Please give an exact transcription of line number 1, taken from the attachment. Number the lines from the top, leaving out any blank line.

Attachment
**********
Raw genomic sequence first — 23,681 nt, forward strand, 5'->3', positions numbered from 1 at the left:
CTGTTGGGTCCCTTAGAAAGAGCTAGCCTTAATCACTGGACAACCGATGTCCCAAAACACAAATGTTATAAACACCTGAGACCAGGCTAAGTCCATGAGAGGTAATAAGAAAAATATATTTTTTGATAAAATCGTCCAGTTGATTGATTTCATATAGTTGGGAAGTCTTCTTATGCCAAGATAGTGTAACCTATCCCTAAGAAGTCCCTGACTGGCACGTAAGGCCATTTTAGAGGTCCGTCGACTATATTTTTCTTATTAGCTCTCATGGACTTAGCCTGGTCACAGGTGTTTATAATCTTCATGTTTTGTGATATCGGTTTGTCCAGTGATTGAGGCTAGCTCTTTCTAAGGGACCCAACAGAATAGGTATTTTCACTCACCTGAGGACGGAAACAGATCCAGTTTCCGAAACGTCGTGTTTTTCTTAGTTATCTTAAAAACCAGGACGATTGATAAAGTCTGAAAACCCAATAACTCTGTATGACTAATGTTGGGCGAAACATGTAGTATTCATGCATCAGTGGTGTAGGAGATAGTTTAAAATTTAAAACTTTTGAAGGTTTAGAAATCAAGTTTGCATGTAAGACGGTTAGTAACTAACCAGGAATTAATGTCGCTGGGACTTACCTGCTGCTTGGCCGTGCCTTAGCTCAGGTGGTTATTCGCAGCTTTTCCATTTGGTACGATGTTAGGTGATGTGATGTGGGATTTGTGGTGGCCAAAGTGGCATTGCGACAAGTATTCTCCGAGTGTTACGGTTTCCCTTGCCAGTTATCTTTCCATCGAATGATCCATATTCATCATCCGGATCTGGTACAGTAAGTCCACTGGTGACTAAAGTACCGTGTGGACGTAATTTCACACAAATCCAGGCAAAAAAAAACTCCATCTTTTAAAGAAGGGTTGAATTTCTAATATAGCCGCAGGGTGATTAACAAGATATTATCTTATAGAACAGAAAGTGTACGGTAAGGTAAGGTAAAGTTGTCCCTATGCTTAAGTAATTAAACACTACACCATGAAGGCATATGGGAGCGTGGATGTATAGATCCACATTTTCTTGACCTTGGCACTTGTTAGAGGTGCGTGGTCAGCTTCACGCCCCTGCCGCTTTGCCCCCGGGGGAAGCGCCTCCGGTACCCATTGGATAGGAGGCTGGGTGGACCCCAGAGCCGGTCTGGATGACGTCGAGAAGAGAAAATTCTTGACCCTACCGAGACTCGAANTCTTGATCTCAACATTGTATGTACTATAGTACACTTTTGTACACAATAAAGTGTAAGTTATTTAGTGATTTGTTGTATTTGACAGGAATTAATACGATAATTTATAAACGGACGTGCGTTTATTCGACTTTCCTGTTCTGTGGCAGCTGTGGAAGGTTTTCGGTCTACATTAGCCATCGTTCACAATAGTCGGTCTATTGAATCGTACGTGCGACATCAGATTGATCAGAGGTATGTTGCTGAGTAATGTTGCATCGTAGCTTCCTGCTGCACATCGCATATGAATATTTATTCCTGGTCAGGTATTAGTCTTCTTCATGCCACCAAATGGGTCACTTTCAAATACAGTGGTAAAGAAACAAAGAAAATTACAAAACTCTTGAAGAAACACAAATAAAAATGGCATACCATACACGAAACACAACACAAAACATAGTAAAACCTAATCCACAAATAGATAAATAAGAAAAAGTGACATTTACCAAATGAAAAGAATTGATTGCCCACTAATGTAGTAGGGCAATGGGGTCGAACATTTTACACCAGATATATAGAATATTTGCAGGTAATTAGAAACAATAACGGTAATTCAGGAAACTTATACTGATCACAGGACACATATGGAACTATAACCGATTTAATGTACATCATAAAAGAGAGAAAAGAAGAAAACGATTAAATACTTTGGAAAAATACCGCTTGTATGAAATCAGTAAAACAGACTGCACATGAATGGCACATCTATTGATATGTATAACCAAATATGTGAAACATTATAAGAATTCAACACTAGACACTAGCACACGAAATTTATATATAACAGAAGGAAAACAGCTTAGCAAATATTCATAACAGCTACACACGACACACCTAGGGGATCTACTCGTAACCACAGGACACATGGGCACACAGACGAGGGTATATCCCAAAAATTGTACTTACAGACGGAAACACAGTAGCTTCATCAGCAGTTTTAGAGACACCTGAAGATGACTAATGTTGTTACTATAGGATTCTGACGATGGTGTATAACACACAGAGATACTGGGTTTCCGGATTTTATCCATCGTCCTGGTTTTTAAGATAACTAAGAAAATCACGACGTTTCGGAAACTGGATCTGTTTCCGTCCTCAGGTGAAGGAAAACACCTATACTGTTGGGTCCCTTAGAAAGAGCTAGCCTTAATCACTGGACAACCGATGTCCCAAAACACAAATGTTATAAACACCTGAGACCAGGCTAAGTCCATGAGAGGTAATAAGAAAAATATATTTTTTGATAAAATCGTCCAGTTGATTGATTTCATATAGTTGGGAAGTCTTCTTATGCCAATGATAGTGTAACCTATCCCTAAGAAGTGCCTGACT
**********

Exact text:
Raw genomic sequence first — 23,681 nt, forward strand, 5'->3', positions numbered from 1 at the left: